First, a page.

In ending her piece, Osmon pastes in a selected passage from a notorious letter to the editor of the New York Times from November 14, 2007, which arrived in response to a particularly onerous pop-science hype article entitled “This is Your Brain on Politics.” The letter was signed by seventeen cognitive neuroscientists. Osmon’s selected passage from the letter:
We know that it is not possible to definitively determine whether a person is anxious or feeling connected simply by looking at activity in a particular brain region. This is so because brain regions are typically engaged by many mental states, and thus a one-to-one mapping between a brain region and a mental state is not possible.
But while the above passage serves Osmon’s argument neatly, and makes it seem as though this letter was an indictment of the entire technique of fMRI, it’s telling that Osmon didn’t include the final passages of that letter. Here they are:
Unfortunately, the results reported in the article were apparently not peer-reviewed, nor was sufficient detail provided to evaluate the conclusions.
As cognitive neuroscientists, we are very excited about the potential use of brain imaging techniques to better understand the psychology of political decisions. But we are distressed by the publication of research in the press that has not undergone peer review, and that uses flawed reasoning to draw unfounded conclusions about topics as important as the presidential election.
The cold humanists aren’t interested in the fact that real scientists, like these ones who signed the NYT letter, are hashing out the line between good and bad science, and managing to remain “very excited” about the future use of brain imaging techniques. And they’re not interested in the fact that some articles about the brain, by some great science journalists, contain solid, peer-reviewed results, while others, like this one, apparently do not. These nuances fall away amid the broad strokes of their neuro-rejectionism.
The second essay in the series, Jan Estep’s “Semblance of Fact: How brain scans are presented and consumed as photographs” does a better job of critiquing fMRI results as presented through the lens of the popular press, yet there is again a coldness towards neuroscience, an unwilligness to let go of vague dualism and see neuroscience as anything more than an overstepping discipline full of lifeless, mechanical answers to the deepest questions.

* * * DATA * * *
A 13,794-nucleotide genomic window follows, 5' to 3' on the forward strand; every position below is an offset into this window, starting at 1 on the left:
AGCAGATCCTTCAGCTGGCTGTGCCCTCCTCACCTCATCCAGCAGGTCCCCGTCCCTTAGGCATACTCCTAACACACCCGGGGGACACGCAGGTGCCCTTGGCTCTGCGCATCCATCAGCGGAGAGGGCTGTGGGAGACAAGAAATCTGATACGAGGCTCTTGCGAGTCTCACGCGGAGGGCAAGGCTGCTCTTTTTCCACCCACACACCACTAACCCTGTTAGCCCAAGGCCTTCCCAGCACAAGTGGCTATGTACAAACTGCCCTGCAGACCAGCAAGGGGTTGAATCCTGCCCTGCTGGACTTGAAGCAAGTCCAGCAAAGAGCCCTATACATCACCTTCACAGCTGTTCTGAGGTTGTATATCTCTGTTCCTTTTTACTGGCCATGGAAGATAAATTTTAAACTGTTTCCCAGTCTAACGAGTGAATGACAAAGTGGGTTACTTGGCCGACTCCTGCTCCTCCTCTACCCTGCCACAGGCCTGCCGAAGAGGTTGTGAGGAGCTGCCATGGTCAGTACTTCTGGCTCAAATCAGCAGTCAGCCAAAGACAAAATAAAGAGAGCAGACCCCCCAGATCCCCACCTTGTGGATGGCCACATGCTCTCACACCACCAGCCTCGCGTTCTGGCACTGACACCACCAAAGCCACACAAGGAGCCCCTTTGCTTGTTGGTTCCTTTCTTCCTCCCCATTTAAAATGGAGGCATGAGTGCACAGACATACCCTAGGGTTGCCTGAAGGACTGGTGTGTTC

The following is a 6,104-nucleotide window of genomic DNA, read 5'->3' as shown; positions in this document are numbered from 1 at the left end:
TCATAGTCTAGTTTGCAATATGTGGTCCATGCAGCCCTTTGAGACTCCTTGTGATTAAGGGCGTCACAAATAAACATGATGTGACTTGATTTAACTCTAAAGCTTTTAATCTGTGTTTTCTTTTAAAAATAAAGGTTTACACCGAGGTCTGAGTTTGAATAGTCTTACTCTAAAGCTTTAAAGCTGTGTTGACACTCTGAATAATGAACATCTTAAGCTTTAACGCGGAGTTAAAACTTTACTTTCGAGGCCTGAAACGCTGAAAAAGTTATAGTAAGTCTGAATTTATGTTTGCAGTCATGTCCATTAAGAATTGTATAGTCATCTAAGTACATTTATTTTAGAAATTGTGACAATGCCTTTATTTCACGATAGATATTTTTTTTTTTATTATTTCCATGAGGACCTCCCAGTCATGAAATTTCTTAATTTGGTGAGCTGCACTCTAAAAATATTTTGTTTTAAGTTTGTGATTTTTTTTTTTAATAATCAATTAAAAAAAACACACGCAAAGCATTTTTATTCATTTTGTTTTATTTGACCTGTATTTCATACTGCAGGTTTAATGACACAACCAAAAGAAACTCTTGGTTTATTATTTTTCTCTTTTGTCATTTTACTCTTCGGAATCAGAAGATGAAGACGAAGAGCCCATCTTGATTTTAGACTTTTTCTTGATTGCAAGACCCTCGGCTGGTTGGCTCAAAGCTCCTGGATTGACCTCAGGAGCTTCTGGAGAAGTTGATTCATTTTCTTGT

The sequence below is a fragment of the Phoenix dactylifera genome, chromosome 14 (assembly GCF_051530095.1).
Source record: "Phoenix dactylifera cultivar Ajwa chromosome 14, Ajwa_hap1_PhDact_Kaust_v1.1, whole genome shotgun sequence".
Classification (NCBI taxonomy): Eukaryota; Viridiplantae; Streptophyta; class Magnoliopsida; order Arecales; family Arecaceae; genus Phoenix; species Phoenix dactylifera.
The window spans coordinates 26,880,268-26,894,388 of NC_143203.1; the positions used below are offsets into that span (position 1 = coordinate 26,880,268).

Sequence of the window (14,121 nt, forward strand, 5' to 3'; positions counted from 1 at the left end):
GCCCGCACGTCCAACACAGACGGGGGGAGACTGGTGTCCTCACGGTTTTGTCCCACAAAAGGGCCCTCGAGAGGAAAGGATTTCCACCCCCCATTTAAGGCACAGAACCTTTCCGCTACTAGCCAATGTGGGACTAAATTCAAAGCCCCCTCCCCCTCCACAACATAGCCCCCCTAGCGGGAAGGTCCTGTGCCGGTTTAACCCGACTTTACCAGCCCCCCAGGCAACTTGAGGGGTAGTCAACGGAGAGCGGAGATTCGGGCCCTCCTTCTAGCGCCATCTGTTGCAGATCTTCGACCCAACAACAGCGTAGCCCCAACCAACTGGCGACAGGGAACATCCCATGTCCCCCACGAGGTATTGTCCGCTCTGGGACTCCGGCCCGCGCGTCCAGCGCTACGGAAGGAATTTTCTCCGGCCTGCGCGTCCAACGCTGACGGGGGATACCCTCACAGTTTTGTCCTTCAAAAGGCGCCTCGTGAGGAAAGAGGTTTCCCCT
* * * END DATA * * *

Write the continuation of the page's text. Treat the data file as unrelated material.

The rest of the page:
In her essay for Triple Canopy, Estep leans on a quote from another cold humanist, Alva Noë, near the end of her piece (I have previously responded to Noe’s views on the limits of neuroscience, as published by the New York Times last year), before declaring that
Despite the persistence of hardcore materialists, cognitive scientists increasingly understand that the relationship between mind and brain cannot be reduced to a matter of neural correlates…Brain scans provide a certain image of the powerful biological forces that condition our experiences, but our understanding of ourselves is also culturally coded. Like photographs, our selves never exist in isolation: They are embedded in specific contexts, they depend on one another, and they are historically situated.
Estep, like Noë, dismisses the endeavor of neuroscience by reminding us that we don’t know everything right now from the fMRI work done so far—that fMRI isn’t able to move from correlation to any degree of causation, and therefore we should be skeptical of all of neuroscience, here on out. At this point, we would do better to tune in to another voice from the humanities, the brilliant Garry Kennard, who is well aware that fMRI is just one of many tools at work in these early days of exploring the brain, and who rightly keeps the relationship between mind and brain where it belongs—inside the brain. Here’s Kennard, in a passage from his new book “Essays and Images” that relates directly to the Noë-Estep “Out of Our Heads” formulations above:
There are those who say we cannot exist solely in our individual brains. That consciousness depends on an interaction of brains and that this interaction is where we live our essential lives—existing as truly sentient beings only in what we call ‘culture’… No. We may from time to time communicate with our fellows and gain from this all that is said of community—enlarged ideas, possibilities of action and thought, affection. But the reality is that for the most part we talk to ourselves in an endless solipsistic conversation, alone in our divided, multiple, shifting selves. And in the end we must admit that there is nowhere else for the experience of this ‘culture’ to exist than our individual brain and it is there we are obliged to begin any explorations of our perceptions of the world. (49)
These suggestions may be disorienting for those in the humanities who remain firmly opposed to the idea that the mind is what the brain does, like Provan, Osmon, Estep and Noë. It may even seem threatening, compelling them to turn a cold shoulder on neuroscience and all its techniques, and, in their writing intended for a wide audience, to keep the mind safely embedded in a diffuse web of externalities, avoiding the “gears” and “mechanics” between our ears. But Kennard’s ideas should not be read as flag-planting cannibalization—for they are far from that—and they need not provoke coldness. Rather, if taken with a proper dose of openness and humility, they allow new doors to be opened in the conversation between the humanities and the brain sciences. Kennard’s “Essays and Images” is a stellar presentation of these ideas, the beginnings of new conversations—it’s one of the best examples I’ve come across of the possibility of this truly interdisciplinary dialogue. When he discusses religious experience and visual art in the context of the mind, Kennard is not out to “debunk” neuroscience and point fingers at “biological reductionists,” for he seems able to differentiate between the pop-science hype and the insights gained from well-done research. Himself an artist, Kennard’s warmer and significantly more receptive approach to the field is a welcome antidote to the cold skepticism and threatened stance that these humanists feel when they brush up against contemporary neuroscience.